The best credit cards for paying taxes

The taxman always comes. And if you must, you must pay.

Ideally, it’s best to pay your taxes out of the money you saved from last tax season. However, what if life turned out in such a way that you did not save up enough money to pay taxes as planned? Don’t panic – you can pay taxes with a credit card, but before doing so, you need to weigh the pros and cons.

It is important to choose the right card that will not only pay your bill but also bring you the best rewards. Sean Bryant, founder of One Smart Dollar, said many people don’t know that you can actually make money by paying your tax bill with a credit card. First, it can be a quick and easy way to pay the minimum cost of a new credit card and get a signup bonus.

You should try to earn as many points as possible to offset the IRS online processing fee, otherwise you’d be better off not using a credit card. These pesky processing fees range from 1.96% to 1.98%, depending on which payment service you use. And that means that for every $10,000 in taxes, those fees will be between $196 and $198, which is a pretty significant price just to make a payment.

To help you make your decision, we asked experts to choose the best cards for paying taxes.

Capital One SavorOne Cash Rewards Credit Card: Best for a decent signup bonus

Why did we choose this: In addition to 3% cashback on many popular categories such as restaurants, entertainment and popular streaming services, Capital One SavorOne Cash Rewards Credit Card comes with a nice signup bonus of $200 if you spend $500 within three months. The card has no annual fee and also offers 0% APR on purchases and balance transfers for 15 months (then variable APR from 15.24% to 25.24%). Not only is the welcome bonus easy to get, but its 0% starting annual return comes in handy if you can’t fully pay off your taxes with one account.

Let’s say you pay your $1,500 tax bill and add an additional 1.98% processing fee. This means you pay $29.70 in commission, which is more than offset by the $200 bonus (and 1% cashback you earn).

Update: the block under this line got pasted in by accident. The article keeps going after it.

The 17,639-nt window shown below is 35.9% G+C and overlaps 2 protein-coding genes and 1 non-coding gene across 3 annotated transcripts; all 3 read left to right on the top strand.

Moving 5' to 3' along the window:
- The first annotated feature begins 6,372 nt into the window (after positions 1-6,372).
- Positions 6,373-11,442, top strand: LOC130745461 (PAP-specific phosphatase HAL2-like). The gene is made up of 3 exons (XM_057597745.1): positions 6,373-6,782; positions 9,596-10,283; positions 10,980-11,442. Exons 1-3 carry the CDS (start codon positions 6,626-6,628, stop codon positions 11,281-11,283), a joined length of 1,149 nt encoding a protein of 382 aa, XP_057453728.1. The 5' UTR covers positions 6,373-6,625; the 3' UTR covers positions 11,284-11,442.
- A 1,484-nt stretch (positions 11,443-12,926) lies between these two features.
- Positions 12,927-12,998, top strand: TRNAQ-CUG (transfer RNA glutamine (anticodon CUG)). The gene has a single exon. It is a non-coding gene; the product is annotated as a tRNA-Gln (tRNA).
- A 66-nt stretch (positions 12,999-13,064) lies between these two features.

• Earn unlimited cashback
  • Cash back for credit statement, check or gift cards
  • No annual fee
  • 0% initial APR on balance transfers and new purchases for 15 months (followed by variable APR from 15.24% to 25.24%)


  • It is not possible to exchange rewards for goods or flights.

Who should applyA: Anyone looking for a reliable everyday card to continue using even after tax season, as well as a decent signup bonus to cover those processing fees, should apply for this card.

Who should missA: If you have room in your budget for an annual fee, you can apply for a card that offers a larger signup bonus.

Chase Sapphire Preferred Card: The Best Card to Get a Big Sign Up Bonus

Why did we choose this: You can get an even bigger bonus with a premium travel card. Travel Rewards cards in particular have some of the biggest signup bonuses and the current signup bonus Chase Sapphire Preferred® Card this is an impressive deal. After spending $4,000 within three months, Chase will give you 80,000 points. Whereas Chase Sapphire Preferred increases your point value to 1.25 cents per point when redeemed for travel on the Ultimate Rewards portal, your welcome offer is worth $1,000 in travel.

That $1,000 should more than dwarf the convenience fees you pay on a typical tax bill. The card also delivers solid rewards: 5x points on Chase Ultimate Rewards travel, 3x points on restaurants, select streaming sites and online groceries, and 2x points on all other travel purchases. Even after tax season, this card will continue to benefit you.


  • $50 Annual Ultimate Rewards credit at the hotel
  • 10% Anniversary Points Bonus
  • Free annual DashPass subscription (activate by December 31, 2024)
  • Multiple travel insurance (cancellation and interruption insurance, luggage delay insurance, etc.)


Who should apply: Travelers who can pay the annual fee should definitely apply for this card. Anyone who has been eyeing this popular card should take advantage of this welcome offer right now.

Who should miss: Those who don’t travel much won’t find much use in this card or its welcome bonus. Also, if you prefer to exchange your points for a credit statement or cash, you should choose another card.

Citi Double Cash Back: The Best for Cashback Lovers

Why did we choose this: One good option if you like cashback is Citi® Dual Cash Card, which gives up to 2% cash back on purchases (1% on checkout and another 1% on checkout). This means you will receive $200 in rewards for every $10,000 paid in taxes. The card does not have a welcome bonus, but it does not have an annual fee, category restrictions, or cashback restrictions.


  • Transfer cash back to Citi ThankYou points (from $1 to 100 ThankYou points)
  • Purchase Protection
  • No annual fee
  • Initial offer of 0% per annum on balance transfers for 18 months (then from 14.24% to 24.24% with a variable annual interest rate)


  • Rewards expire if the card is inactive for more than 12 months.
  • No sign up bonus

Who should applyA: Cardholders who prefer simplicity and cash rewards should choose this card. This card will also appeal to those who have the funds to pay off their tax bill within a few months.

Who should missA: Consumers with little savings to pay taxes fast should choose a card that offers 0% APR on new purchases.